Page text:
Winds mitigated by building codes
The other big factor is wind speed. Irma is most likely to reach South Florida as a Category 4 storm, according to the most recent predictions.
"Clearly, if you have a Cat. 4 in an urban area, it's going to be a disaster no matter how we look at it," Nanni said.
However, damage to property will be lessened somewhat by the adoption of stiffer building codes in the wake of Hurricane Andrew in 1992, which leveled many homes south of Miami. Those building codes, called the High-Velocity Hurricane Zones performance requirements, necessitate strengthening three main areas of weakness: roof systems, protection of openings like windows and doors (with things like shutters), and roof attachment, according to Miami-Dade County. Later additions to those codes require strengthening the building envelope, or the basic structure of the building.
"Miami-Dade County has done a fabulous job in terms of enforcing the compliance with the code, but I think there are so many unknowns," Nanni said.
For instance, the building code may dictate an impact-resistant window, but it's anyone's guess as to whether those windows were installed properly, Nanni said. And while the windows may be impact-resistant, a neighbor may have neglected to put shutters up, meaning debris could fly from his house to others. And there's no way to predict whether a tree in front of someone's house will snap with hurricane-force gales, Nanni added. Once windows are breached, the hard-driving hurricane rains can cause extensive water damage, Nanni said.
Loss of life
The biggest risk for loss of life is not in condos or high-rise buildings, which are largely subject to more stringent building codes, but in older buildings, which were built before Hurricane Andrew, Nanni said.
But while property damage could be catastrophic, high death tolls are unlikely, Nanni said. That's largely because emergency managers have done a good job of encouraging evacuations, Nanni said. The state has issued mandatory evacuations for the Florida Keys, and certain flood-prone areas of Miami-Dade County are also under mandatory evacuation orders.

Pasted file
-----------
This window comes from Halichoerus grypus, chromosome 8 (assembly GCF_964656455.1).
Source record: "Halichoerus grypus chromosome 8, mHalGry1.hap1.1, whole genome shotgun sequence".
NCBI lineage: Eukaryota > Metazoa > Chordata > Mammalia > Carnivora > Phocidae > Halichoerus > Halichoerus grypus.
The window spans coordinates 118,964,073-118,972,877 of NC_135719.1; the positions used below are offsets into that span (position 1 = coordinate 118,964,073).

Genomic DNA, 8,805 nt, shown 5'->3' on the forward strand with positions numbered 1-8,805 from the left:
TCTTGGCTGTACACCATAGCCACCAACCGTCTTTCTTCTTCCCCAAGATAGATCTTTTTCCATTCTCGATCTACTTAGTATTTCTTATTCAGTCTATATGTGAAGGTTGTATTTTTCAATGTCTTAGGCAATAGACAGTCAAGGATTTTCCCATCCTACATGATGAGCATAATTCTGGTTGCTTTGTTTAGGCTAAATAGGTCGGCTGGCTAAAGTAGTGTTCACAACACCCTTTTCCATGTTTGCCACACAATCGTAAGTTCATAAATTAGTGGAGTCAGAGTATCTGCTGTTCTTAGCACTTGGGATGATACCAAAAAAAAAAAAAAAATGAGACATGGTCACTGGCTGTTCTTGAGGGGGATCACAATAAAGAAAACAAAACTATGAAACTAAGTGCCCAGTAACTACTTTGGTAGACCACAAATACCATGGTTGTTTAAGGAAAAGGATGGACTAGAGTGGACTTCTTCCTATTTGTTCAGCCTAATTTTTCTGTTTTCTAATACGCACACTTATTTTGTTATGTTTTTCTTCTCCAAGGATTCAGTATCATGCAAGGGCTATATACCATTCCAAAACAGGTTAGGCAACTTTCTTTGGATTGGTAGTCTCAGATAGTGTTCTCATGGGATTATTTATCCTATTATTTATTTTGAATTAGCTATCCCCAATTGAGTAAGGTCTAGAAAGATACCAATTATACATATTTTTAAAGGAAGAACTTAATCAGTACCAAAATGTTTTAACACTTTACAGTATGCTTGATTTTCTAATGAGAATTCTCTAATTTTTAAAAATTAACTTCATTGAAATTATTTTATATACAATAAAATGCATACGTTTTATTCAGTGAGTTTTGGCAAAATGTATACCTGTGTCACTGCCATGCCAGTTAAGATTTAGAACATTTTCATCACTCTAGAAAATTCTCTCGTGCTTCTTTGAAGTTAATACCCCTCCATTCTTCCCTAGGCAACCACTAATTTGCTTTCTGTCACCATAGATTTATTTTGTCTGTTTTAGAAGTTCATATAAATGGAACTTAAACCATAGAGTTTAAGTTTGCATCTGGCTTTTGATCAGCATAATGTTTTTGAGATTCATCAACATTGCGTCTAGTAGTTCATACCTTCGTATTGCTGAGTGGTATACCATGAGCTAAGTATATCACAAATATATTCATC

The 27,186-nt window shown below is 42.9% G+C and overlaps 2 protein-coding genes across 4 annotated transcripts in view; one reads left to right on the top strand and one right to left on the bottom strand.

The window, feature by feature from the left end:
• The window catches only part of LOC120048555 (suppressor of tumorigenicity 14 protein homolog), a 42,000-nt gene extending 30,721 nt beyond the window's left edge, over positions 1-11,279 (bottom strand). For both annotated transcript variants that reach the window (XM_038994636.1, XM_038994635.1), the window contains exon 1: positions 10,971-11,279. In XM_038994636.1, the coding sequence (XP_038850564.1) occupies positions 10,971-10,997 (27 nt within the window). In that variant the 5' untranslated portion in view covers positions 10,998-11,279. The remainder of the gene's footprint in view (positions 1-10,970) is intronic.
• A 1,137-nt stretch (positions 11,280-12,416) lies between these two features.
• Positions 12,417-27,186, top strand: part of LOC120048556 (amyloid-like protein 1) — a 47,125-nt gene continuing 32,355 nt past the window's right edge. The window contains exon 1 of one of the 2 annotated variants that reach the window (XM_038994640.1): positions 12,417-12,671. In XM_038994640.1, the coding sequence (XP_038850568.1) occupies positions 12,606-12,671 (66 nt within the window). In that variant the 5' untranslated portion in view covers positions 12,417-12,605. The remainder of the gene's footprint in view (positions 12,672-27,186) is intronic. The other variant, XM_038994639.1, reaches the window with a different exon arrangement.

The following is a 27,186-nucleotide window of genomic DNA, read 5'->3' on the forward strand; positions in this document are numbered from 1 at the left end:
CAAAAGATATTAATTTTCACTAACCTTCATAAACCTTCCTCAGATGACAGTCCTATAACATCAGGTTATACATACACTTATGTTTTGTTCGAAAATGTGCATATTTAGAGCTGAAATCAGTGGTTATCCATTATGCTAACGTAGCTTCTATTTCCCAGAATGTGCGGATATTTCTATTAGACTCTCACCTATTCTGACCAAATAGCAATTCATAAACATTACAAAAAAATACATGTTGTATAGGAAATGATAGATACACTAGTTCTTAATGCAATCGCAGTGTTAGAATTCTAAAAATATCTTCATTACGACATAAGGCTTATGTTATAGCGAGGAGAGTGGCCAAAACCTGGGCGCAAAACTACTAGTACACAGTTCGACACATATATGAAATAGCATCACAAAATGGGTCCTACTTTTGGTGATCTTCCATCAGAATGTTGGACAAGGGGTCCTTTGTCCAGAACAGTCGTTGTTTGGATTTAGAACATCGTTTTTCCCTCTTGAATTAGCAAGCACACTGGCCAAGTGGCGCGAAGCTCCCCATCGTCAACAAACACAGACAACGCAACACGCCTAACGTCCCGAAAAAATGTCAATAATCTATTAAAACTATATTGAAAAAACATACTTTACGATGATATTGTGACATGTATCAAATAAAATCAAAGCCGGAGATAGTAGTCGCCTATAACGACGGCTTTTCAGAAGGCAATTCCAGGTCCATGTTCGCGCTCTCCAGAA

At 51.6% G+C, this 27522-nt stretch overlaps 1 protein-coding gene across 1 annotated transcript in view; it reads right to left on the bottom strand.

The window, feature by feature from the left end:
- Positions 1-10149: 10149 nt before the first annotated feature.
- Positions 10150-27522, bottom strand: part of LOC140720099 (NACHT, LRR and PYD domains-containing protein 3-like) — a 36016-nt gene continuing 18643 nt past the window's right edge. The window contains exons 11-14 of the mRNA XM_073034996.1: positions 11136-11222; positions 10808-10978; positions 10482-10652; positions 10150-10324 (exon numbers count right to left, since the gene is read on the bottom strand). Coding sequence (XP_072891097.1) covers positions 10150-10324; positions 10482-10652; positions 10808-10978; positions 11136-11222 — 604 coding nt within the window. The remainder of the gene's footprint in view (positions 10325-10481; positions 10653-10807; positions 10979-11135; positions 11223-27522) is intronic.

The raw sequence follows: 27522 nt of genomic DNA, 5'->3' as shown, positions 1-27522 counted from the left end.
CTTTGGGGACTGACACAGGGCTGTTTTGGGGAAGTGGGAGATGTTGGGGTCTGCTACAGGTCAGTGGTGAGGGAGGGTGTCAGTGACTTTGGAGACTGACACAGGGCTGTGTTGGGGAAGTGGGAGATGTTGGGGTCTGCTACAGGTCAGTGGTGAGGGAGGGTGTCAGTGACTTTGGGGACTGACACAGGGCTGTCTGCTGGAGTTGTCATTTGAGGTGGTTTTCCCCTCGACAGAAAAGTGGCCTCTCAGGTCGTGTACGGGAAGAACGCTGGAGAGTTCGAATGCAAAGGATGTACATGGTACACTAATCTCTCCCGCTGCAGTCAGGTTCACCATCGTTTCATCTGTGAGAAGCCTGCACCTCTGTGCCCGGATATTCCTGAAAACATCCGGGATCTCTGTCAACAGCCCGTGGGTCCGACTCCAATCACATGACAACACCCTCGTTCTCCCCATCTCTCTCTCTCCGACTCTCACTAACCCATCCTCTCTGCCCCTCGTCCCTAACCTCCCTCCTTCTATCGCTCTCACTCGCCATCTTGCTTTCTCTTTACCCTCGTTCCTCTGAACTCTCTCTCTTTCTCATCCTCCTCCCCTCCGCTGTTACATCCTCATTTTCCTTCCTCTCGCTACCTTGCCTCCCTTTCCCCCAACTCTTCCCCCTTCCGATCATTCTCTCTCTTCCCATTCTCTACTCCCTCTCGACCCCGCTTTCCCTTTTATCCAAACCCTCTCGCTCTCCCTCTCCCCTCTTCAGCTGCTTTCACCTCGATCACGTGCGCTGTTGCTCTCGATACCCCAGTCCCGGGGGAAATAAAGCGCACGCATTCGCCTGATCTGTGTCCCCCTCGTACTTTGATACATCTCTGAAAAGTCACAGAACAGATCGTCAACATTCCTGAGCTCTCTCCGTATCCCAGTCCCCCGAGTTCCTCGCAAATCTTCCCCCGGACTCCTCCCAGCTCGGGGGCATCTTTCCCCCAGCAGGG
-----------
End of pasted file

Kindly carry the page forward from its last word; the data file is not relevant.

"The state and local authorities have done a superb job in getting ready," Nanni said.
For instance, Nanni's institution, the University of Miami, declared a state of emergency on Tuesday and urged students to leave town. By noon on Wednesday, the university's dormitories, which normally house roughly 4,300 students, had just 180 students left (mostly international students with nowhere to go), Nanni said.
As for Nanni, his house is in an evacuation zone, but he said he's planning to stay put — for now. He has some safe places to go just a few miles away if inundation becomes more likely, but he doesn't think that will be necessary, he said.
"I'm one of those guys that are trying to ride it out," Nanni said. "I think I'm in a fairly safe dwelling."
Originally published on Live Science.
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Tia is the managing editor and was previously a senior writer for Live Science. Her work has appeared in Scientific American, Wired.com and other outlets. She holds a master's degree in bioengineering from the University of Washington, a graduate certificate in science writing from UC Santa Cruz and a bachelor's degree in mechanical engineering from the University of Texas at Austin. Tia was part of a team at the Milwaukee Journal Sentinel that published the Empty Cradles series on preterm births, which won multiple awards, including the 2012 Casey Medal for Meritorious Journalism.